Two star pitchers recently signed team-friendly extensions, so should the Pittsburgh Pirates start considering similar deals with two of their star pitchers?
Aaron Nola, of the Philadelphia Phillies, and Luis Severino of the New York Yankees each signed team-friendly extensions before hitting arbitration in the last week or so.
Nola, signed a 4-year, $45 million extension on February 13, with an option for 2023 at $16 million. It also includes $2 million worth of signing bonuses that are spread out over the four years. There is also a $4.25M buyout for 2023. Here’s how Nola’s deal looks over the four years: 2019 ($4.5M), 2020 ($8.0M), 2021 ($11.75M), 2022 ($15M).
Nola is being rewarded after a 2018 season where he was an all-star, finished third in the Cy Young voting and finished 13th in MVP voting. He started in 33 games, finished 17-6, with a 2.37 ERA, 224 strikeouts, a .975 WHIP and a 10.5 WAR. He finished in the top five in all of those categories and was the only pitcher in the NL with a WAR that was more than 10.
Prior to 2018, Nola had two seasons as a full-time starter. In 2016, he started 20 games, went 6-9 with a 4.78 ERA and a WAR of 0.0. The 2017 season saw him double the number of wins (12), have a lower ERA (3.54) in 27 starts with a WAR of 4.3.
The Phillies are hoping that 2018 was the start for Nola as a premiere pitcher and they signed him up before he would hit arbitration this season. MLB Trade Rumors projected him to get $6.6 million in his first year, but for Nola even though he’s taking less money now, he knows that he could be overly compensated in the years to come, and be on a championship caliber team.
The same plan the Phillies used on Nola was what the Yankees did with Severino.
Two days after Nola signed his deal, Severino inked a 4-year, $40 million deal to stay in New York. His deal also included $2 million worth of signing bonuses. Severino has less of a buyout in the fifth year than Nola, as he would only get $2.75M if his option year isn’t picked up. If the option is picked up he would be paid $15 million in 2023. Severino’s deal looks like this over the four years: 2019 ($4.0M), 2020 ($10.0M), 2021 ($10.250M), 2022 ($11M).
Severino actually has a longer track record of success than Nola did before signing his deal. He’s been named an All-Star in each of the last two seasons. The Yankees ace finished third in the Cy Young in 2017 and 9th in the Cy Young voting in 2018.
Since becoming a full-time starter two years ago, he’s had double-digit wins each season, with 14 in 2017 and 19 in 2018. Has had more than 200 strikeouts each of those seasons, along with a 1.040 WHIP in 2017 and a 1.145 WHIP in 2018. Finally, he had a 5.3 WAR in 2017 and 4.8 WAR in 2018.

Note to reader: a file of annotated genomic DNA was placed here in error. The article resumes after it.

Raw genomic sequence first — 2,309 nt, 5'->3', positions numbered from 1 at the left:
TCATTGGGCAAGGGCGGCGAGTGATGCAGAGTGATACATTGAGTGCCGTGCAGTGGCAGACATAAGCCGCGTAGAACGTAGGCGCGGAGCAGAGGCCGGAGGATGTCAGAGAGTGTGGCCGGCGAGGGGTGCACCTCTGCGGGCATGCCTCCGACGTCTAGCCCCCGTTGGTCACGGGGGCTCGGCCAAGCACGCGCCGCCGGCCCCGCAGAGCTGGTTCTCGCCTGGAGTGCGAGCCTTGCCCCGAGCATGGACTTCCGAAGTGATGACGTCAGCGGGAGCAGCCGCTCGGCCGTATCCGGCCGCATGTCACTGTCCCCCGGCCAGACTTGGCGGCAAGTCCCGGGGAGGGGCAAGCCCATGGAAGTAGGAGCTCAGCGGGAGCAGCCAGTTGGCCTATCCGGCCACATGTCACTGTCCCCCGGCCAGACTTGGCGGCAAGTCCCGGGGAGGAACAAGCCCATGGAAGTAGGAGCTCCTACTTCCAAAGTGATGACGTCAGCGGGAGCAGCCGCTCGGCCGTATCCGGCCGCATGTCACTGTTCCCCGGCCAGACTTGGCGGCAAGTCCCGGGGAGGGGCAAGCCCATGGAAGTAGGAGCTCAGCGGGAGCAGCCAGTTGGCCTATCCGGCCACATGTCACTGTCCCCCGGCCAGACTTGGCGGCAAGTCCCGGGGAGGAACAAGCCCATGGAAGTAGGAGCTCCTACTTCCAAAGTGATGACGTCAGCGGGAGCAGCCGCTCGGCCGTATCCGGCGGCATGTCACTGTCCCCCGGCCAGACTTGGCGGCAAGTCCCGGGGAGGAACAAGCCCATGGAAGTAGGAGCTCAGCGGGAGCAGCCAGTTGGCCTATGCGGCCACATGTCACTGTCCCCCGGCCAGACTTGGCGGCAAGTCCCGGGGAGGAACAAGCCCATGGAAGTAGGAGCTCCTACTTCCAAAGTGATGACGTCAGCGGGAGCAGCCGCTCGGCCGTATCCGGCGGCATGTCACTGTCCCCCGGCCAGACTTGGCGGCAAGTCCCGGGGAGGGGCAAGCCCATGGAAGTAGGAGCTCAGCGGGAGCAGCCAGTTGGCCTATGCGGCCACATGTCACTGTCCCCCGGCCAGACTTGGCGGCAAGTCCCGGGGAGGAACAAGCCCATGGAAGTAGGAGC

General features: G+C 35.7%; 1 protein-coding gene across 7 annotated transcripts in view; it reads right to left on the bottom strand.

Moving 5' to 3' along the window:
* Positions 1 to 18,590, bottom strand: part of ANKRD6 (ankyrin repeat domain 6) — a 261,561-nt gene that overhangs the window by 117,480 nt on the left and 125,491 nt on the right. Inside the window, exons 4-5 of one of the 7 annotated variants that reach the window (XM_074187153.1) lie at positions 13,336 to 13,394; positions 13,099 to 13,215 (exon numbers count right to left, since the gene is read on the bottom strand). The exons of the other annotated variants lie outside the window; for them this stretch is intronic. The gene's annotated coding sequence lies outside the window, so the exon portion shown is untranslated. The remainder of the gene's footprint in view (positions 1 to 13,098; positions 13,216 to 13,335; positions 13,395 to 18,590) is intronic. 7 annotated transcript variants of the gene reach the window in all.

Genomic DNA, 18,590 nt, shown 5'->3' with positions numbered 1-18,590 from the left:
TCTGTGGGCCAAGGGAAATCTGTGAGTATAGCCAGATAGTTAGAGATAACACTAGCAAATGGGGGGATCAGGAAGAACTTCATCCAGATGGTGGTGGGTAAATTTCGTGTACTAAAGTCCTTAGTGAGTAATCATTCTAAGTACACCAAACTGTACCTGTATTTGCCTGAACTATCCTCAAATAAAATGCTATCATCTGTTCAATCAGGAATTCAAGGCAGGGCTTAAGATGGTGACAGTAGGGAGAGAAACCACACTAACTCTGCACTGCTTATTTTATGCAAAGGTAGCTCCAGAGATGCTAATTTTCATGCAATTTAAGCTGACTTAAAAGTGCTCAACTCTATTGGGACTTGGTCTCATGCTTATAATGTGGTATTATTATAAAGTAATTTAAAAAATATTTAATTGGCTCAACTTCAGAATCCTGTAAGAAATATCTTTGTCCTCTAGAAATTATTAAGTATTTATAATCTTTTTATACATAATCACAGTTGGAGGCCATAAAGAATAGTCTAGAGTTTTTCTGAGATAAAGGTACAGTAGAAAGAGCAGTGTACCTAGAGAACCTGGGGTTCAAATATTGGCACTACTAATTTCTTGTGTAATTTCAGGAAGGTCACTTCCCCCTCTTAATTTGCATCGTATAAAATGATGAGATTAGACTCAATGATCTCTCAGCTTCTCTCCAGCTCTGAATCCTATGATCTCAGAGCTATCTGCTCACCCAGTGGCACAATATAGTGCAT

Severino was projected for $5.1 million this season, but again took the long-term security of a multiyear deal to make sure his money his guaranteed during that time.
Both Nola and Severino took a hit this year, but they locked themselves into big pay days in the future without missing a ton of free agent years ahead of them. Plus in a free agent market that, except for Patrick Corbin, hasn’t really paid top dollar to free agent pitchers, signing these extensions could be a way to around the lack of free agent money.
This model is something the Pirates should look into when exploring deals for two of their star pitchers.
Jameson Taillon and Trevor Williams are two guys the Pirates should invest in long-term to help secure this window that they are in.
Taillon is coming off his best season in 2018. He started 32 games, had the lowest ERA of his career at 3.20, the most strikeouts with 179 with a 1.178 WHIP and a WAR of 4.7. He did all of that and won 14 games. His numbers compare well to what Severino did with the Yankees in 2018 and what Nola did the year prior in 2017.
As for Williams, his post All-Star break performance is what stands out. He went 7-3, with a 1.38 ERA, with 55 strikeouts while holding hitters to a .217 batting average with only 11 runs given up in 12 starts.
Now, one big difference between these two and the two situations mentioned above is the timing. The Pirates’ pitchers are in the last year before they hit arbitration, while those two were in the first year of it.
That one-year difference may be a sticking point for both players and the Pirates’ front office. The players may not want to sign long-term contracts knowing that the Collective Bargaining Agreement, which is up in December 2021 – which would be the offseason before Taillon and Williams would be in the last year of arbitration – could make things better for free agents and they may not want to give up the big money they could earn if the CBA looks better.
The counter point to that argument is the same reason Nola and Severino signed their deals, which is you don’t know what the landscape is going to be like then and locking in your money now where you are one pitch away from a major injury and lose all of that projected money is a risk.
As for the front office, they may see this as something they can do a year from now, get solid seasons from both of them at a reduced price (both are making $575K this season) and if they look like something to invest in they make them similar offers in February 2020.
Signing both of these guys to long-term deals would also be some good public relations for this front office. With the reputation of being a cheap team, if the Pirates did do this it would show the fans that this window that they are in is something that they believe in and is worth in investing money into it.
The Phillies and Yankees have given the model to the Pirates and the rest of Major League Baseball. It could be time to see if the Pirates are willing to put that money out there for two guys that could be keys to them making the playoffs again.